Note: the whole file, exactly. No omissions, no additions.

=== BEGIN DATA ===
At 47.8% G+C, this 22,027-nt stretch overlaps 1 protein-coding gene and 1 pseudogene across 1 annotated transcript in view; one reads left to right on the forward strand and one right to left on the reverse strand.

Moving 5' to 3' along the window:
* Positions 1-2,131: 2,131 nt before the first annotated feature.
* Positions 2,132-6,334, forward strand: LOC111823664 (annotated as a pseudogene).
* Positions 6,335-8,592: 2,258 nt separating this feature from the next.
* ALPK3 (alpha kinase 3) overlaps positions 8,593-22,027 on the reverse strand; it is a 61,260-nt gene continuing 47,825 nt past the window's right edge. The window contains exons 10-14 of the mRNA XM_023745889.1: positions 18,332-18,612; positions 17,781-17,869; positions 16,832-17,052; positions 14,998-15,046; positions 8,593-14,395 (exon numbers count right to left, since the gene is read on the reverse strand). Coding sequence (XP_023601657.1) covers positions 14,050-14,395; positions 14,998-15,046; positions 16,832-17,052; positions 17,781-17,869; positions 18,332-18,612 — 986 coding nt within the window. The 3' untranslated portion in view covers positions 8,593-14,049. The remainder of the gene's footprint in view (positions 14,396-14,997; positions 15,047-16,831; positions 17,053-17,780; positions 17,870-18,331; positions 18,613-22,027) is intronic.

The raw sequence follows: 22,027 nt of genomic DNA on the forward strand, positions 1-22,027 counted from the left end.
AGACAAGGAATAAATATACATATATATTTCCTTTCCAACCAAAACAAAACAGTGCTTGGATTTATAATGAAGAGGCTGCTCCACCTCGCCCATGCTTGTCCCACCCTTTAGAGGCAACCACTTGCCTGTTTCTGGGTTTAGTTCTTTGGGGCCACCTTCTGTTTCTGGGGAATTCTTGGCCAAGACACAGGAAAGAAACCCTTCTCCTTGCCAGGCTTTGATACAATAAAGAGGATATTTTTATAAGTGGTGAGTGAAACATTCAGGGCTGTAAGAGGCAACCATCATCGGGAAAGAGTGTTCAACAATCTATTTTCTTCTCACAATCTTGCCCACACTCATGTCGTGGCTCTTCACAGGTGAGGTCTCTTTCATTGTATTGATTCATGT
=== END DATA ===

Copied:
At 47.8% G+C, this 22,027-nt stretch overlaps 1 protein-coding gene and 1 pseudogene across 1 annotated transcript in view; one reads left to right on the forward strand and one right to left on the reverse strand.

Moving 5' to 3' along the window:
* Positions 1-2,131: 2,131 nt before the first annotated feature.
* Positions 2,132-6,334, forward strand: LOC111823664 (annotated as a pseudogene).
* Positions 6,335-8,592: 2,258 nt separating this feature from the next.
* ALPK3 (alpha kinase 3) overlaps positions 8,593-22,027 on the reverse strand; it is a 61,260-nt gene continuing 47,825 nt past the window's right edge. The window contains exons 10-14 of the mRNA XM_023745889.1: positions 18,332-18,612; positions 17,781-17,869; positions 16,832-17,052; positions 14,998-15,046; positions 8,593-14,395 (exon numbers count right to left, since the gene is read on the reverse strand). Coding sequence (XP_023601657.1) covers positions 14,050-14,395; positions 14,998-15,046; positions 16,832-17,052; positions 17,781-17,869; positions 18,332-18,612 — 986 coding nt within the window. The 3' untranslated portion in view covers positions 8,593-14,049. The remainder of the gene's footprint in view (positions 14,396-14,997; positions 15,047-16,831; positions 17,053-17,780; positions 17,870-18,331; positions 18,613-22,027) is intronic.

The raw sequence follows: 22,027 nt of genomic DNA on the forward strand, positions 1-22,027 counted from the left end.
AGACAAGGAATAAATATACATATATATTTCCTTTCCAACCAAAACAAAACAGTGCTTGGATTTATAATGAAGAGGCTGCTCCACCTCGCCCATGCTTGTCCCACCCTTTAGAGGCAACCACTTGCCTGTTTCTGGGTTTAGTTCTTTGGGGCCACCTTCTGTTTCTGGGGAATTCTTGGCCAAGACACAGGAAAGAAACCCTTCTCCTTGCCAGGCTTTGATACAATAAAGAGGATATTTTTATAAGTGGTGAGTGAAACATTCAGGGCTGTAAGAGGCAACCATCATCGGGAAAGAGTGTTCAACAATCTATTTTCTTCTCACAATCTTGCCCACACTCATGTCGTGGCTCTTCACAGGTGAGGTCTCTTTCATTGTATTGATTCATGT